Amongst technical divers, there are divers who participate in ultra-deep diving on SCUBA below 200 metres (660 ft). This practice requires high levels of training, experience, discipline, fitness and surface support. Only twelve persons are known to have ever dived below a depth of 240 metres (790 ft) on self-contained breathing apparatus recreationally. That is the same number as the number of people who walked on the moon. The Holy Grail of deep scuba diving was the 300 m (980 ft) mark, first achieved by John Bennett in 2001, and has only been achieved five times since. The difficulties in relation to ultra-deep diving are numerous. Although commercial and military divers often operate at those depths, or even deeper, they are surface supplied. All of the complexities of ultra-deep diving are magnified by the requirement of the diver to carry (or provide for) their own gas underwater. These leads to rapid descents and “bounce dives”. Unsurprisingly, this has led to extremely high mortality rates amongst those who practise ultra deep diving. Notable ultra deep diving fatalities include Sheck Exley, John Bennett, Dave Shaw and Guy Garman. Mark Ellyatt, Don Shirley and Pascal Bernabé were involved in serious incidents and were fortunate to survive their dives. Despite the extremely high mortality rate, the Guinness Book of World Records continues to maintain a record for scuba diving (although in deference to the death rate it has stopped recording the record for deep diving on air). Amongst those who do survive significant health issues are reported. Mark Ellyatt is reported to have suffered permanent lung damage; Pascal Bernabé (who was injured on his dive when a light on his mask imploded) and Nuno Gomes reported short to medium term hearing loss. Serious issues which confront divers engaging in ultra-deep diving on self-contained breathing apparatus include: High-pressure nervous syndrome (HPNS). HPNS, brought on by breathing helium under extreme pressure causes tremors, myoclonic jerking, somnolence, EEG changes, visual disturbance, nausea, dizziness, and decreased mental performance. Symptoms of HPNS are exacerbated by rapid compression, a feature common to ultra-deep “bounce” dives. Decompression algorithm. There are no reliable decompression algorithms tested for such depths on the assumption of an immediate surfacing. Almost all decompression methodology for such depths is based upon saturation, and calculates ascent times in days rather than hours. Accordingly, ultra-deep dives are almost always a partly experimental basis. In addition, “ordinary” risks like gas reserves, hypothermia, dehydration and oxygen toxicity are compounded by extreme depth and exposure. Much technical equipment is simply not designed for the necessarily greater stresses at depths, and reports of key equipment (including submersible pressure gauges) imploding are not uncommon. Verna van Schaik in 2004 set the Guinness Woman's World Record for the deepest dive with a dive to 221 metres (725 ft) in Boesmansgat cave. Claudia Serpieri in 2000 reached 211 metres (692 ft), the deepest sea dive by a woman. Tatiana Oparina in 2015, reached 156 m in Lake Baikal, the deepest dive in extreme cold water (+3C) by a woman.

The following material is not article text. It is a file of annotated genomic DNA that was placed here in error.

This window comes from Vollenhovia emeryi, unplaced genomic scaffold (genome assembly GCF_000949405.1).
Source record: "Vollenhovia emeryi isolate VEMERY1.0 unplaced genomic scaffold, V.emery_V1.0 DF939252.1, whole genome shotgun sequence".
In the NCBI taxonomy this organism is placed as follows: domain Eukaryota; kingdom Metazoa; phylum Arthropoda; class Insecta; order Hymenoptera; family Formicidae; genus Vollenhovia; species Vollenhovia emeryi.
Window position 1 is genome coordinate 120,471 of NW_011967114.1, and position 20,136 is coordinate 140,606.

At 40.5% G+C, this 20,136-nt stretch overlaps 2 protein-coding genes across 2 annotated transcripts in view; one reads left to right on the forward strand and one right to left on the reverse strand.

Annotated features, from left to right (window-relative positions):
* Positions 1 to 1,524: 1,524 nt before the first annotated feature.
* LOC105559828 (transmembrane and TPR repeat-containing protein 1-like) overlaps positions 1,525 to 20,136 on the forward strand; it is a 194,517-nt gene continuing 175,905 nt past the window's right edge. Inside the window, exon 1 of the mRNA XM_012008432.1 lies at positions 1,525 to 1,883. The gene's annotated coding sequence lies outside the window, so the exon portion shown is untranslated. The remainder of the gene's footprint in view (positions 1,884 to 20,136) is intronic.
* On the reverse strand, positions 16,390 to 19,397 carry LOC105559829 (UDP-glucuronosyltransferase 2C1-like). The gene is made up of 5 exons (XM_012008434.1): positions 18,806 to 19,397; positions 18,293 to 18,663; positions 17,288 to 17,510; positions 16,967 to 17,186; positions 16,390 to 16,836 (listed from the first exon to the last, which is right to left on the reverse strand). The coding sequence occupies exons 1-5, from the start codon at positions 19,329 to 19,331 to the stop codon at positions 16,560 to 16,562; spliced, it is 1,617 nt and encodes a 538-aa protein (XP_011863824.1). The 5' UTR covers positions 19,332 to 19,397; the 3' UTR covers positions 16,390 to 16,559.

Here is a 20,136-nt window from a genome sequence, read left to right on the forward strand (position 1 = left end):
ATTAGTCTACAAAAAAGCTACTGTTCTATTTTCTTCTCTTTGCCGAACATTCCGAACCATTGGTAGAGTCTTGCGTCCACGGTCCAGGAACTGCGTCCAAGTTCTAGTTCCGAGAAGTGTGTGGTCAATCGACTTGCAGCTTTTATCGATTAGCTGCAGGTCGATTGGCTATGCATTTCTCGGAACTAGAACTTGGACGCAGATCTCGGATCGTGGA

DIVE!! - References - Netflix